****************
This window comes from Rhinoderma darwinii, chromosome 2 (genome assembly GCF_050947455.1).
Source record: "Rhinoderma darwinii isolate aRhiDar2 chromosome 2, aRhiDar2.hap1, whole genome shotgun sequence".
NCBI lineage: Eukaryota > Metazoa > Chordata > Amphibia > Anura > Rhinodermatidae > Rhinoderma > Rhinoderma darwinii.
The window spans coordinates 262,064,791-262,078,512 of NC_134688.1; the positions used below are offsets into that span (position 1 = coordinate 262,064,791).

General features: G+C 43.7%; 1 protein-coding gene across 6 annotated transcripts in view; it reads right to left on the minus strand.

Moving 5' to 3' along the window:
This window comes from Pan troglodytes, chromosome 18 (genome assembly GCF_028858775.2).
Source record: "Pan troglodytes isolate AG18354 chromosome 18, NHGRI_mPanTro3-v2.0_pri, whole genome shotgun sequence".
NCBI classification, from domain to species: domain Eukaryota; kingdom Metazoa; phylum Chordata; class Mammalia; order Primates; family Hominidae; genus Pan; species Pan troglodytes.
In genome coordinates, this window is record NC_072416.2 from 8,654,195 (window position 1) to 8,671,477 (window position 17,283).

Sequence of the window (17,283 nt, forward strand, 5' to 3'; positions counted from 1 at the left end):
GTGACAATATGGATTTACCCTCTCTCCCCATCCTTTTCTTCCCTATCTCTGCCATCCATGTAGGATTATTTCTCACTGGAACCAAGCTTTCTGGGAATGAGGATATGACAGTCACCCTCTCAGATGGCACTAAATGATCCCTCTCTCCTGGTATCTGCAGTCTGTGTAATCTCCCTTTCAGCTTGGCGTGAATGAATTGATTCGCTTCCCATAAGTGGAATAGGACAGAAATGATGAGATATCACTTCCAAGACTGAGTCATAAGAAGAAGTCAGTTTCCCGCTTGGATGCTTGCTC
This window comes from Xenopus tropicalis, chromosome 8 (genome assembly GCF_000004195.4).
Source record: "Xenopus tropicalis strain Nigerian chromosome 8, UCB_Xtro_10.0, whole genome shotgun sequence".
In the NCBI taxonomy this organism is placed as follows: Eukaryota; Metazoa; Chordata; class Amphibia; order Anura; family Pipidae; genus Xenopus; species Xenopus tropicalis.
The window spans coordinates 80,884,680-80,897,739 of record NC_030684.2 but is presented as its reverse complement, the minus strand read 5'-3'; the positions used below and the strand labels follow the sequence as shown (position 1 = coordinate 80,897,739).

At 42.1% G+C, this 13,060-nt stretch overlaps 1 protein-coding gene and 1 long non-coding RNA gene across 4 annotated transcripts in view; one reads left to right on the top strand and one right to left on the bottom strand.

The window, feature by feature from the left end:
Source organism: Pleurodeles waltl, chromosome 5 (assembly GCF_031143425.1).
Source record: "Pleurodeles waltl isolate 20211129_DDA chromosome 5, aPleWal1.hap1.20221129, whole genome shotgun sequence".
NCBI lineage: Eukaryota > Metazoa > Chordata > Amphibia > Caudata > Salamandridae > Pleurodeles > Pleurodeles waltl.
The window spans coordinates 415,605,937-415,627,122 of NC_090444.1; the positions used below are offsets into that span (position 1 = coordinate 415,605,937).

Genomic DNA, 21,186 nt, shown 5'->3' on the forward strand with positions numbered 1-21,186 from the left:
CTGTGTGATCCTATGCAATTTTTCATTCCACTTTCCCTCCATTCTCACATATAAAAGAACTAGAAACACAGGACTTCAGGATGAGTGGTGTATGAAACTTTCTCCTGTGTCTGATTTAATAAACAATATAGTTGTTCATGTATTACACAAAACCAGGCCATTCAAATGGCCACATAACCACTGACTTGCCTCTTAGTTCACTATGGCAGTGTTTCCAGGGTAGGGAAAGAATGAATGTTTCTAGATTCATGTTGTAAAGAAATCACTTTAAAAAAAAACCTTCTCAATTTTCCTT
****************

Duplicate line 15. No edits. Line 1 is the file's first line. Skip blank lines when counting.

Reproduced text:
In the NCBI taxonomy this organism is placed as follows: Eukaryota; Metazoa; Chordata; class Amphibia; order Anura; family Pipidae; genus Xenopus; species Xenopus tropicalis.